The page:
I figure rather than waiting about four months before piping up about this book I’d go ahead and make an effort to get something out now. I actually managed to get my hands on the book in a rather timely fashion over other WotC releases. So let’s jump right into talking a bit about the new Player’s Handbook…
Races – 4 new races are listed in the PHB3. I find it interesting that they’ve really pulled the stops out and had some very unique creatures listed, including a brand new primal creation, the wilden. Some like the minotaurs and githzerai are more standard 4E races while others, like the shardmind and wilden, are really pretty far out fantasy-types. I think it’ll depend a lot on the flavor of the campaign, but most might find the incorporation of a lot of these races a bit tough.
One thing that does bug me a bit is the power creep seeping in with these races. One failing I’ll admit with 4E is the rigidity and importance of ability scores. Once you select your ability scores, it is few and far between in ways to advance them. Unlike older editions with various magic items and the rapid scaling of abilities, you are pretty locked in with your stats in 4E from the start. What else adds to this problem is how monsters scale in difficulty. If you flub an key ability score, 4E is pretty unforgiving as you level up, since much of the monsters are built around players maximizing their character abilities and feats.
The races in PBH3 get around this a bit by having a +2 bonus to stat A, and a +2 bonus to either ability stat B or C. I think it is a little bit advantageous having new races that can really bolster select abilities compared to the older races that were a little regimented. It’s a light form of power creep, and with some players I am shuddering on how these guys will munchkin campaigns.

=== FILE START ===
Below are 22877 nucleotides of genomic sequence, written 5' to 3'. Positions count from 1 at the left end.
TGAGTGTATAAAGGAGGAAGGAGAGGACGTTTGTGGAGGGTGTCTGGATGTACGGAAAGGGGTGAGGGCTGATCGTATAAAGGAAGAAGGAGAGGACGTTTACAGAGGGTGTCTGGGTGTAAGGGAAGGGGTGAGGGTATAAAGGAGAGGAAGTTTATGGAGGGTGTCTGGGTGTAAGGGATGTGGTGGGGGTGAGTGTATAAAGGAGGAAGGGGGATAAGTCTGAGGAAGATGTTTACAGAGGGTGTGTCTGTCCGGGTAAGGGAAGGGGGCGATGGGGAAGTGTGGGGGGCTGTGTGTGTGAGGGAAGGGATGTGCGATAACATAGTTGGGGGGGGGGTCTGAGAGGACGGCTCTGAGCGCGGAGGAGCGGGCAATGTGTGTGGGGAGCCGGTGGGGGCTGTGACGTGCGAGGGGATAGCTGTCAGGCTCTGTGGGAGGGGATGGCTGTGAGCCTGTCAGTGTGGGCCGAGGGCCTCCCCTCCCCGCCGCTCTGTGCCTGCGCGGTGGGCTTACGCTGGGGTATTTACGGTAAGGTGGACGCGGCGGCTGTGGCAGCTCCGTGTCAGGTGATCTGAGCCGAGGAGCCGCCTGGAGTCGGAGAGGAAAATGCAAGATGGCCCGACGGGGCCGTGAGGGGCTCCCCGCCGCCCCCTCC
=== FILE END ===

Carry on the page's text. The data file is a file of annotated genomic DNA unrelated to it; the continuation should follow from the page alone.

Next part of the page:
Classes – There are two classes, the runepriest (a melee heavy leader) and seeker (a primal controller via ranged weapons) that I think could easily slip into just about any campaign. For the most part, I think the seeker is the most basic class introduced in this book. The monk, despite, being a psionic power source, could also fit into an existing campaign world fairly well, as how the use of this power source is not too far away from the flavor of primal/divine/arcane.
The last three definitely embrace the psionic power source using augmented powers. The battlemind, ardent, and psion (respectively, defender, leader, and controller) are the new entries that fit the theme fairly well. I actually think the augmented powers are a little more restrictive in practice once I got to read the rules a bit more. Players start with at will powers, with 2 extra points that can bolster the effects of these powers. There is some versatility in the use of their powers, but the choice of powers themselves is a little restrictive. It seems like a pretty interesting mechanic for 4E.
The monk and runepriest however really get a lot more out of their power use. A runepriest effectively gets a choice of adding one of two small bonuses to each of its powers. The monk gets both a move and attack ability with most of his powers, and can choose to take either one, or both, when a single power is used. As much of 4E tactics are structured around limited choices during a turn, having more choices/abilities adds a lot more tactical options. I see this as some power creep rolling into the game.
Hybrids – For the really unique multiclass characters, PHB3 also introduces rules for hybrid classes. Where the old multiclass character dipped a little into another class while firmly set in another, the hybrid continually double dips into each. They are forced to split HP and armor bonuses, only garnering a little combined advantage with defense scores and weapon proficiencies. As they level up, they have to ensure they get an even split of powers from each class (so a fighter wizard with 2 encounter powers must have one from each class). It’s interesting, and again I am wary of the power gamers out there, but it looks like a decent framework for that person that absolutely has to have an invoker bard. I think it is nice that PHB3 also provides options for swordmages and artificers from the campaign books also.